Thursday, December 10, 2009

From donor embryos to Ethiopia: Tales from an adoption conference

Finally, here's the what's what on the adoption conference we attended at the end of November:

There were hundreds of attendees and 90 different talks to choose from, so Will and I split up and attended some different talks throughout the day to get a sense of things.

We don't know whether we're even headed to adoption as a next step, should IVF #6 be a bust, but just in case, we wanted to arm ourselves with as much info as possible.

Here's the scoop on what we learned:

Talk #1: China's waiting child program - super long waits at this point to adopt from China unless you get a "special needs" child. "Special needs" can mean everything from cleft lip/palate to heart defect to club foot/feet to Chronic Hep B, etc. You can specify what you can deal with and wait times are reduced considerably.
What did we think? Kind of an attractive option. Since we're medical folks, we aren't intimidated by some of the medical issues (cognitive issues scare us more). Three of our nephews are half-Japanese/half-Caucasian descent so an Asian child would have cousins who look similar (and who are learning Mandarin at school), which is a plus.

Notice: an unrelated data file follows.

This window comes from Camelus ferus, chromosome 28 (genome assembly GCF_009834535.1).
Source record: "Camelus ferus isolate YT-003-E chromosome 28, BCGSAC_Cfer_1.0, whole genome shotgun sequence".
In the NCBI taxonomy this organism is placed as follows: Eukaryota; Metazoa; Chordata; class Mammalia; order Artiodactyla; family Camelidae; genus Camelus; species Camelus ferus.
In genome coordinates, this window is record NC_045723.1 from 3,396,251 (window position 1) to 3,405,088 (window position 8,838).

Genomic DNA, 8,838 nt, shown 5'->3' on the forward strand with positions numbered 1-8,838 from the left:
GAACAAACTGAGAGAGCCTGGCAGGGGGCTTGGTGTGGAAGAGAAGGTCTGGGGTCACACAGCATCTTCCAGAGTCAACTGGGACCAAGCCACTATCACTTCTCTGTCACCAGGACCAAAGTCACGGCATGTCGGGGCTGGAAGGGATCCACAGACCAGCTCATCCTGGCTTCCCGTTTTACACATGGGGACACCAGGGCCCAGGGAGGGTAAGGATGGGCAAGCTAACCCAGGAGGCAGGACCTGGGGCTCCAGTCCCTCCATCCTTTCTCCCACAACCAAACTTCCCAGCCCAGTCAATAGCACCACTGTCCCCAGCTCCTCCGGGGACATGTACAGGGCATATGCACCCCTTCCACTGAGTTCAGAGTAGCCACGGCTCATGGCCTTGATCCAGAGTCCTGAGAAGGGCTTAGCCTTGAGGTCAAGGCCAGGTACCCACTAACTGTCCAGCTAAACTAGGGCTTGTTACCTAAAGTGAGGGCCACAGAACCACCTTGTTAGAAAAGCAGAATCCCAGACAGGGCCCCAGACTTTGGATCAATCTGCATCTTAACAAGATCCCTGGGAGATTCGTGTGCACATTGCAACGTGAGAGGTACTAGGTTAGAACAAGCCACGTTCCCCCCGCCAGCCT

Talk #2: Private domestic adoption - Listened to attorney discuss private adoption. Legalities differ from state to state, depending on where birthmom is. You place your own ads and hope for the best. You also pay birthmom's medical expenses and in some states living expenses. If she changes her mind, you're out of luck.
What did we think? Kind of scared me, honestly. After all of our losses, the idea of meeting a birthmom and getting attached to the idea that I would be able to parent the child she is carrying and then possibly having that child NOT go home with us...well, it makes me want to puke. Not sure I can do it. Somehow, although I know many people have happy stories to tell about it, this one felt really iffy to me.

Talk #3: Ethiopian adoption - Discussion by two large agencies on status of their orphanages and how their programs work. Thought wait times for this country might be less but they still hover around 2 years - unless you go the "special needs" route. Bummer.
What did we think? Things are rough enough in Ethiopia in terms of poverty and malnutrition that it would really feel like we would be making a huge impact on a child's life to adopt them from here, which appeals. Liked that the two orphanages discussed have small staff:child ratios and good nutrition. Really liked that you often get to meet the birthmom or family and can take photos, video, etc., which you could then share with child to help them understand where they came from, and that you can often stay in touch with birthmom/family sending letters/cards (no money/goods allowed). But the malnutrion/parasite/infection issues sounded alarming.